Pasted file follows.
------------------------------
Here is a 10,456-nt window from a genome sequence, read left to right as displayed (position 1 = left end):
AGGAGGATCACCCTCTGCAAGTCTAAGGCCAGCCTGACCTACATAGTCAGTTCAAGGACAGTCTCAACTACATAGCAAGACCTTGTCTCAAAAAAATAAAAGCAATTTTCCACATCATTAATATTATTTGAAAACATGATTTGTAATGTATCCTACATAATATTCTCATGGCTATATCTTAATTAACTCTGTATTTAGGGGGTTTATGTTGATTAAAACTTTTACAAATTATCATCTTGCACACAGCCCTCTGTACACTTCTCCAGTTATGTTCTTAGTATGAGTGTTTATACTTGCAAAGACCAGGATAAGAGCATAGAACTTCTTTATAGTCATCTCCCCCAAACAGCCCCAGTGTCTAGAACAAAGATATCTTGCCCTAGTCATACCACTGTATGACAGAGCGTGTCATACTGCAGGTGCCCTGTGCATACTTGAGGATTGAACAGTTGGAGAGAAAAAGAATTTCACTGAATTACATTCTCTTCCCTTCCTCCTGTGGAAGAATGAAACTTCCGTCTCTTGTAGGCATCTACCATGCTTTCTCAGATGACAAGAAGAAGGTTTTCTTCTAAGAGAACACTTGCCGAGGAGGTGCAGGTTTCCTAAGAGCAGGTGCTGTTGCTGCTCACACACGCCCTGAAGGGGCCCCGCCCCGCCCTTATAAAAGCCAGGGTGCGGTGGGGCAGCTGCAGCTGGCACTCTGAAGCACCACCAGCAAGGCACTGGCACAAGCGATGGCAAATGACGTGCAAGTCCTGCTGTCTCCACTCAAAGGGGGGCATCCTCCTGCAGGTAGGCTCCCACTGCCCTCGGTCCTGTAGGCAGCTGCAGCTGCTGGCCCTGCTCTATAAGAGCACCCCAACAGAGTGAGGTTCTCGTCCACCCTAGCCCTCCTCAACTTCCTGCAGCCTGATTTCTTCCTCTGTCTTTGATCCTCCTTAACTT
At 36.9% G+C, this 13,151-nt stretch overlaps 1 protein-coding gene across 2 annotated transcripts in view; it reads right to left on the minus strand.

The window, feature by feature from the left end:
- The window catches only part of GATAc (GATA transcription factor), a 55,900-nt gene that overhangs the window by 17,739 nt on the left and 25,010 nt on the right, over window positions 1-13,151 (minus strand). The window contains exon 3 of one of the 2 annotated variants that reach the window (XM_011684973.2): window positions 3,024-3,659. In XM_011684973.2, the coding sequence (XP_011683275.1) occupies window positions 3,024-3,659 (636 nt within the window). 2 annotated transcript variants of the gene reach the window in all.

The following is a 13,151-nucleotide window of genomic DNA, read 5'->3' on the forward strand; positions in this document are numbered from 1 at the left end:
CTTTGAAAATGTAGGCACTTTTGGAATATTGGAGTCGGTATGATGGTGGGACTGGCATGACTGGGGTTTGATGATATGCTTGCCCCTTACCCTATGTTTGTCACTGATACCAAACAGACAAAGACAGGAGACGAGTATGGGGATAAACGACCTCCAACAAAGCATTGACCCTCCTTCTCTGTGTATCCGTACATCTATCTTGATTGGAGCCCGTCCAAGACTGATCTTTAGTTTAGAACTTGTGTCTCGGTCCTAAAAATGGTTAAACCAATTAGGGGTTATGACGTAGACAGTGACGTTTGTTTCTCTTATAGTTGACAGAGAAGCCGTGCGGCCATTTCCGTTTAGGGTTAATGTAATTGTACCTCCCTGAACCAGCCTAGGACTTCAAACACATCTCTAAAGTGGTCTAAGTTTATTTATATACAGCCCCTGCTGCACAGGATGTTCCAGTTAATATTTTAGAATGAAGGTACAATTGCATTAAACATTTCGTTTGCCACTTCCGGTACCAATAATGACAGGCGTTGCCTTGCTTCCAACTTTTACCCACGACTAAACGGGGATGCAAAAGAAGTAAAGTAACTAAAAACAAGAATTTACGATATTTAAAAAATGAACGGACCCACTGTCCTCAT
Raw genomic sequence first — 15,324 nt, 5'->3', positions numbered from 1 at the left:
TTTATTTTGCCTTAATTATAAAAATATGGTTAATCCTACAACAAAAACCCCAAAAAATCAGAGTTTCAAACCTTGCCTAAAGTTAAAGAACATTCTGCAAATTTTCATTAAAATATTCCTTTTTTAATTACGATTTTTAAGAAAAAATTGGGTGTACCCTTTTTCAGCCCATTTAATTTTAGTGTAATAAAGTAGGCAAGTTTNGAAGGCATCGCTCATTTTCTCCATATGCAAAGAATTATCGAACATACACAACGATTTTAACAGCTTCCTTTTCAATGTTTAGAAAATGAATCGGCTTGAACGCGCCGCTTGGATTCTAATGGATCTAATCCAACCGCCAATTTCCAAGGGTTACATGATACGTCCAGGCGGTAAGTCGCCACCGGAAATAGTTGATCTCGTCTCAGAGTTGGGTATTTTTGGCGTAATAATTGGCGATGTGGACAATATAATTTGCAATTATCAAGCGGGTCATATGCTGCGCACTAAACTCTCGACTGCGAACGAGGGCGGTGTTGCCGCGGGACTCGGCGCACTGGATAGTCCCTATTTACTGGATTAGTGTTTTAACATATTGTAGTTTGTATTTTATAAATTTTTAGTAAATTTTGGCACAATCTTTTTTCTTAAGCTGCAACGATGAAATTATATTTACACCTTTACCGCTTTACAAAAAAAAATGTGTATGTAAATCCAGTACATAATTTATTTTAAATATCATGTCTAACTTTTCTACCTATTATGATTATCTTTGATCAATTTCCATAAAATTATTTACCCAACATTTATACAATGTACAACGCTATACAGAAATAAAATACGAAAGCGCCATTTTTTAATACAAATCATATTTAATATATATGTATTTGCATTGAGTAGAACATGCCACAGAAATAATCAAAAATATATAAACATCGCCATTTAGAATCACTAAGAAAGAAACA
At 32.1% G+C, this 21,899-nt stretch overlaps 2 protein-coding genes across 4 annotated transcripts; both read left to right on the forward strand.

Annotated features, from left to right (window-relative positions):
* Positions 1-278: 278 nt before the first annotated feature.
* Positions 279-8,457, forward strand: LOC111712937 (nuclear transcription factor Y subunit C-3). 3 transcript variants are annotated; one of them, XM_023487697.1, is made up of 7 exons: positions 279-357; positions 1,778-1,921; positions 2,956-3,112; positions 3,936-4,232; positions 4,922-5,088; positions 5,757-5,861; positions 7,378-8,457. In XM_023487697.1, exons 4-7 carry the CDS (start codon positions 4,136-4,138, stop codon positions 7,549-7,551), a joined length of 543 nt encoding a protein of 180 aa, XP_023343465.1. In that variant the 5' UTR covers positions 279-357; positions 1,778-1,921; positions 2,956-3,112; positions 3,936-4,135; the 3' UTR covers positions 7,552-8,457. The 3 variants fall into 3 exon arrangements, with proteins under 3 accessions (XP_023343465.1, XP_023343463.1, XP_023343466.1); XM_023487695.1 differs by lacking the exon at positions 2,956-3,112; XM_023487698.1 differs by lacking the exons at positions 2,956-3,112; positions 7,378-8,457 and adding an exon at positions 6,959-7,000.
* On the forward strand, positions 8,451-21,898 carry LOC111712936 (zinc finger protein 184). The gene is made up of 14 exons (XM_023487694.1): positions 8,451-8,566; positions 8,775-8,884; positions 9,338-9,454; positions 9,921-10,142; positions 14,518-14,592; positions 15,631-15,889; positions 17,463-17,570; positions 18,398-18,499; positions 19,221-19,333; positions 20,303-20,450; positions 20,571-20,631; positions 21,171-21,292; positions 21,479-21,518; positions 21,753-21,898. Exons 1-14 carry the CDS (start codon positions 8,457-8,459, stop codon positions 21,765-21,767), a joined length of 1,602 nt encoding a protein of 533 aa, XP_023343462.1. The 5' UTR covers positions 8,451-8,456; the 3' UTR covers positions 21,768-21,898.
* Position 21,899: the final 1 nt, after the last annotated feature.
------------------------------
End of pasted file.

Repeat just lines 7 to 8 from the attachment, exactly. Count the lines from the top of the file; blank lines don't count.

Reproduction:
CTTTGAAAATGTAGGCACTTTTGGAATATTGGAGTCGGTATGATGGTGGGACTGGCATGACTGGGGTTTGATGATATGCTTGCCCCTTACCCTATGTTTGTCACTGATACCAAACAGACAAAGACAGGAGACGAGTATGGGGATAAACGACCTCCAACAAAGCATTGACCCTCCTTCTCTGTGTATCCGTACATCTATCTTGATTGGAGCCCGTCCAAGACTGATCTTTAGTTTAGAACTTGTGTCTCGGTCCTAAAAATGGTTAAACCAATTAGGGGTTATGACGTAGACAGTGACGTTTGTTTCTCTTATAGTTGACAGAGAAGCCGTGCGGCCATTTCCGTTTAGGGTTAATGTAATTGTACCTCCCTGAACCAGCCTAGGACTTCAAACACATCTCTAAAGTGGTCTAAGTTTATTTATATACAGCCCCTGCTGCACAGGATGTTCCAGTTAATATTTTAGAATGAAGGTACAATTGCATTAAACATTTCGTTTGCCACTTCCGGTACCAATAATGACAGGCGTTGCCTTGCTTCCAACTTTTACCCACGACTAAACGGGGATGCAAAAGAAGTAAAGTAACTAAAAACAAGAATTTACGATATTTAAAAAATGAACGGACCCACTGTCCTCAT
Raw genomic sequence first — 15,324 nt, 5'->3', positions numbered from 1 at the left: